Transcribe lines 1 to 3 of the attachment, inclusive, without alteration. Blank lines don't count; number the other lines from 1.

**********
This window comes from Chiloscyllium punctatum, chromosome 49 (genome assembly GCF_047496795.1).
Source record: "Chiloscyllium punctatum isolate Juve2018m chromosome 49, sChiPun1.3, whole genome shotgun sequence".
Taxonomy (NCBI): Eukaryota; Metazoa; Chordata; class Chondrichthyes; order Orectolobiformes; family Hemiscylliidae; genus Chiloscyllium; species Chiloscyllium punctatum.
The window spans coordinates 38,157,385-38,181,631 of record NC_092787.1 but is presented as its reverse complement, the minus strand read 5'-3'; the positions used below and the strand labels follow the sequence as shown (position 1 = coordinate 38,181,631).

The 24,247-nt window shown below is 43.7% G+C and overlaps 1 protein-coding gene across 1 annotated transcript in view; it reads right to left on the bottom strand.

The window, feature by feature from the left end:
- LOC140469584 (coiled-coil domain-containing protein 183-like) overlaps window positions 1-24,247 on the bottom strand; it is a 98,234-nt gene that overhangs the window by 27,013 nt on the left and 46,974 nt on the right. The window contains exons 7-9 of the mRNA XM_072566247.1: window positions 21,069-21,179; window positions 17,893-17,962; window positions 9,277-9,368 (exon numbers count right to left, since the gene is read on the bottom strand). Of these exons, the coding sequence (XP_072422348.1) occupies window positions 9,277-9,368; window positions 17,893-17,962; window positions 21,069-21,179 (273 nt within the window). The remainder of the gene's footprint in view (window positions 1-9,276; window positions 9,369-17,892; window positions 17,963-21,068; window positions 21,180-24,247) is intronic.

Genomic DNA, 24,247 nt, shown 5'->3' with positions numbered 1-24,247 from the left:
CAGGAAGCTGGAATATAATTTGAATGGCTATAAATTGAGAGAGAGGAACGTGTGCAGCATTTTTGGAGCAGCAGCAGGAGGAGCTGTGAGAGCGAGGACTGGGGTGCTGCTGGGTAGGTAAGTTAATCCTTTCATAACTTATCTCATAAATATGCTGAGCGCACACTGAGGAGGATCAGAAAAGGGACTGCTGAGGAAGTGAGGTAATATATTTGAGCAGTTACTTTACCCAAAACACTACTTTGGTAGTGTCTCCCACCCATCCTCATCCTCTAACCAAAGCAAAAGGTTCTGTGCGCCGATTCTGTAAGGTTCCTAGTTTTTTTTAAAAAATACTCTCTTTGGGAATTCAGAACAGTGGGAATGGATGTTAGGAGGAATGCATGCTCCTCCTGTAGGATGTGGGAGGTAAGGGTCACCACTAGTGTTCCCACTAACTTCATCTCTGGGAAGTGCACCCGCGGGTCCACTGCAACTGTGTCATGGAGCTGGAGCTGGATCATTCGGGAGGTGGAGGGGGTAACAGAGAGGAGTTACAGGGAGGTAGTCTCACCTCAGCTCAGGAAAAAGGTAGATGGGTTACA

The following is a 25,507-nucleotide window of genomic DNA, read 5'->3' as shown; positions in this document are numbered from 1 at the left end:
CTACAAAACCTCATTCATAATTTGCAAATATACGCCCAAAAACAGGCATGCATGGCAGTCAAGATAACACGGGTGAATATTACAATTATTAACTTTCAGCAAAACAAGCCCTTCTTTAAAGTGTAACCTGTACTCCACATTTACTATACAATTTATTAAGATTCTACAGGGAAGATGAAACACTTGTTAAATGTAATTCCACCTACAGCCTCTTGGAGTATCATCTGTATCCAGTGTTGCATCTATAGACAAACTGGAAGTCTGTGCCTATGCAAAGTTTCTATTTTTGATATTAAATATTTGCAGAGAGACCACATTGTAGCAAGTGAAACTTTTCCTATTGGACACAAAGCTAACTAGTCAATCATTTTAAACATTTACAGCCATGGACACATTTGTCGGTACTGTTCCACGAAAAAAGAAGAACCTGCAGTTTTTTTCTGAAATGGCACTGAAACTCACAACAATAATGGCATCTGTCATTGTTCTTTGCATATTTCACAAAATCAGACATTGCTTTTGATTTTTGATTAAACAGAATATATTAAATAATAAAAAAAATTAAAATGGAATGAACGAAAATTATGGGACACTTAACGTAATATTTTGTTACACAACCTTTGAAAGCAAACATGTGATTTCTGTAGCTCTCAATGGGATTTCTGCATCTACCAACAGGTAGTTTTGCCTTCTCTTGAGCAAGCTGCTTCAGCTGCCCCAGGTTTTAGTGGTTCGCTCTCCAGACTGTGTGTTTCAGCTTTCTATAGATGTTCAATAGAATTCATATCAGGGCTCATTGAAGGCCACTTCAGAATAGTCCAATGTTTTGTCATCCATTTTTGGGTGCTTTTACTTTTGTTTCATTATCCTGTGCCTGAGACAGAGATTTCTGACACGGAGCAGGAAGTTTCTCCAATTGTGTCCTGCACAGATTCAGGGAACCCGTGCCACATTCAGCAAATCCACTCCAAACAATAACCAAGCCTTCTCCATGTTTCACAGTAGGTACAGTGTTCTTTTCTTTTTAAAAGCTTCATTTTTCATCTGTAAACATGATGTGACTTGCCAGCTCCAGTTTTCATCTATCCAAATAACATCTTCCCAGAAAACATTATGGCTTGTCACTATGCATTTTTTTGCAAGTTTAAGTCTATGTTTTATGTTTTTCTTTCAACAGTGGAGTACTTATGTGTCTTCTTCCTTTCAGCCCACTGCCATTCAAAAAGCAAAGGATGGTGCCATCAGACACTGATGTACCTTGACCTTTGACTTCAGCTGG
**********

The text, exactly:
This window comes from Chiloscyllium punctatum, chromosome 49 (genome assembly GCF_047496795.1).
Source record: "Chiloscyllium punctatum isolate Juve2018m chromosome 49, sChiPun1.3, whole genome shotgun sequence".
Taxonomy (NCBI): Eukaryota; Metazoa; Chordata; class Chondrichthyes; order Orectolobiformes; family Hemiscylliidae; genus Chiloscyllium; species Chiloscyllium punctatum.